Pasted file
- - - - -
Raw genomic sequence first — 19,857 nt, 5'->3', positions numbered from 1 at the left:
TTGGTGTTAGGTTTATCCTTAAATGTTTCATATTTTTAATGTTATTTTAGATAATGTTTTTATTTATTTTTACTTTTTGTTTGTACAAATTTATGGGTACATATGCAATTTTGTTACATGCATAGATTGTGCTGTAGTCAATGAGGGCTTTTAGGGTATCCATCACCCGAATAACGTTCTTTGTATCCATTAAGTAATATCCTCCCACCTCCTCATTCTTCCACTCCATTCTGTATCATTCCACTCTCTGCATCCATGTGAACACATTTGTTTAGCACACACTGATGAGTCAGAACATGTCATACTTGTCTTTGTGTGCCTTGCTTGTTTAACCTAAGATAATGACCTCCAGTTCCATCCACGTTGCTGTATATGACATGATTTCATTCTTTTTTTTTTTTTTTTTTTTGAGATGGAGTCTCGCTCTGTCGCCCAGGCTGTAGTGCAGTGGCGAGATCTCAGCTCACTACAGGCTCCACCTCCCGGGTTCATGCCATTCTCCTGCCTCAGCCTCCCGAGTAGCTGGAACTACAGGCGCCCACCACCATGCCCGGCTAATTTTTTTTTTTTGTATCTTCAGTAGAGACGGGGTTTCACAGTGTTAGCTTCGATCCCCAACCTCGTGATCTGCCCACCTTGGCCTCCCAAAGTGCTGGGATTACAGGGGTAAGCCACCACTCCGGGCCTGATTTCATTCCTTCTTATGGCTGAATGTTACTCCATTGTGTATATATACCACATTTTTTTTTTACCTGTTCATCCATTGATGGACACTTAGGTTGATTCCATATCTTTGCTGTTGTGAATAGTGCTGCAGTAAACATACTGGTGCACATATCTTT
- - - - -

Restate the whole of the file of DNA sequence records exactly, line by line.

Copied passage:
Raw genomic sequence first — 19,857 nt, 5'->3', positions numbered from 1 at the left:
TTGGTGTTAGGTTTATCCTTAAATGTTTCATATTTTTAATGTTATTTTAGATAATGTTTTTATTTATTTTTACTTTTTGTTTGTACAAATTTATGGGTACATATGCAATTTTGTTACATGCATAGATTGTGCTGTAGTCAATGAGGGCTTTTAGGGTATCCATCACCCGAATAACGTTCTTTGTATCCATTAAGTAATATCCTCCCACCTCCTCATTCTTCCACTCCATTCTGTATCATTCCACTCTCTGCATCCATGTGAACACATTTGTTTAGCACACACTGATGAGTCAGAACATGTCATACTTGTCTTTGTGTGCCTTGCTTGTTTAACCTAAGATAATGACCTCCAGTTCCATCCACGTTGCTGTATATGACATGATTTCATTCTTTTTTTTTTTTTTTTTTTTGAGATGGAGTCTCGCTCTGTCGCCCAGGCTGTAGTGCAGTGGCGAGATCTCAGCTCACTACAGGCTCCACCTCCCGGGTTCATGCCATTCTCCTGCCTCAGCCTCCCGAGTAGCTGGAACTACAGGCGCCCACCACCATGCCCGGCTAATTTTTTTTTTTTGTATCTTCAGTAGAGACGGGGTTTCACAGTGTTAGCTTCGATCCCCAACCTCGTGATCTGCCCACCTTGGCCTCCCAAAGTGCTGGGATTACAGGGGTAAGCCACCACTCCGGGCCTGATTTCATTCCTTCTTATGGCTGAATGTTACTCCATTGTGTATATATACCACATTTTTTTTTTACCTGTTCATCCATTGATGGACACTTAGGTTGATTCCATATCTTTGCTGTTGTGAATAGTGCTGCAGTAAACATACTGGTGCACATATCTTT